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How To Bell Train a Dog: A Step-by-Step Guide

Learning how to bell train a dog is a practical and effective method to teach your dog to communicate their need to go outside for potty breaks. By associating the sound of a bell with going outside, you can empower your furry friend to let you know when nature calls.

This guide will walk you through the process of bell training your dog, getting you well on your way to a happy, house-trained pup. This process falls inline with operant conditioning. To understand operant conditioning further this study from the NIH is a helpful read.

Setter dog holding yellow leash in its mouth at home.
Photo credit: YayImages.

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How to bell train your dog

One thing that can really help with the bell training process is to condition your dog to go to the bathroom on command beforehand.

Bringing the dog outside to the same spot and allowing him to go to the bathroom there is a good starting point. Using a conditioned reinforcer like a clicker and rewarding the behavior when it’s done in the correct location outside is also good practice. Make sure to follow the “click” immediately with a treat just as you would when training on the e collar.

After repetitions of this, begin to overlay the word “potty” or “outside” followed by the conditioned reinforcer and food reward.

Gather supplies

To bell train a dog, start by obtaining a small bell and a string to hang it on the doorknob or somwhere close to the door. Choose a bell that makes a distinct sound but isn’t too loud or intimidating for your dog.

There are many companies that are now selling bells specifically for this purpose such as this one for just $6. In addition to the bell, you should also have a clicker. Figure out which treats your pet loves and make sure you have a supply ready to go. Don’t feed your dog foods such as bologna but stick to more wholesome treats whether store-bought or pieces of the their favorite dog safe fruit.

Introduce the bell

Introduce the bell to your dog by letting them sniff and investigate it. Encourage positive associations by offering treats and praise while they interact with the bell. Don’t try to force your dog’s nose to the bell, just reinforce the behavior by giving your dog a treat every time they sniff or touch the bell in the beginning.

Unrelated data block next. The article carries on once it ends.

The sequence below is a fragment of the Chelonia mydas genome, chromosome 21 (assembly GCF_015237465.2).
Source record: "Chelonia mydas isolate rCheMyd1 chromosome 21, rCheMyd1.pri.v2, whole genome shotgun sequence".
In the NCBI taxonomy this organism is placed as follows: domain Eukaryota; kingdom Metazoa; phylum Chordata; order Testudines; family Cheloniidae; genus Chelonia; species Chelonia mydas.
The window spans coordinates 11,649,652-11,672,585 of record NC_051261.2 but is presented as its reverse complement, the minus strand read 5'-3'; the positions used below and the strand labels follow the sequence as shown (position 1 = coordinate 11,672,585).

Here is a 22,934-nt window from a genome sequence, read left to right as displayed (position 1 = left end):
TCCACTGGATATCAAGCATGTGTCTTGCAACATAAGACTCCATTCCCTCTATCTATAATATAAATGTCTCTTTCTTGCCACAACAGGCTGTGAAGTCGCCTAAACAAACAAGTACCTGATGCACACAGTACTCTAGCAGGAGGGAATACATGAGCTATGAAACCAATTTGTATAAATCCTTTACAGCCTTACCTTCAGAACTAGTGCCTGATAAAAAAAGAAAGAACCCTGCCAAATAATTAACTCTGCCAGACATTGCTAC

Once your dog is comfortable with touching and hearing the bell you are ready to start the next phase.

Start at the door

Hang the bell at your dog’s level near the door they usually use to go outside. Use a command like “outside” or “potty time” consistently when you take them out.

You can condition either word by clicking and rewarding just after saying the word as your dog is outside going to the bathroom. 

Add the command 

I start by holding the bell just off the door and have found the dog will naturally investigate it when you do this. After your dog gently nudges the bell trying to smell it, immediately open the door and take them outside while reinforcing this action with a treat.

After numerous repetitions I stop holding the bell and wait for the dog to offer the behavior on their own. Consistency is key in bell training. Take your dog to the same door and use the bell each time you go outside for potty breaks. Reinforce the training by using treats and praise consistently.

Chihuahua dog waiting for owner to play and go for a walk with leash.
Photo credit: YayImages.

Avoid false positives 

Be mindful not to reinforce unnecessary bell ringing. Only open the door when your dog rings the bell for a legitimate potty break. This is the tricky part.

You have to know your dog and how often they need to go out. Every pet will be different. I will always bring my dog to the same spot and request them to go to the bathroom immediately after opening the door and letting them outside.

They need to be leashed for this to work because they should not be permitted to sniff or go off and do what they want otherwise they will ring the bell simply when they are bored and want to go outside. Smart breeds such are notorious for this and can easily manipulate bell training. Bell training a dog takes time and patience.

Some dogs may catch on quickly, while others may need more time. Stay patient, and avoid scolding or punishment if your dog doesn’t get it right away.

Celebrate success

Celebrate your dog’s successes and progress throughout the bell training process. Positive reinforcement and a happy attitude will strengthen your bond with your furry companion.

Bell training is a fantastic way to establish communication between you and your dog, making potty training more manageable and bolstering your relationship.

With patience, consistency, and positive reinforcement, your furry friend will soon master the art of ringing the bell for potty breaks. Happy training!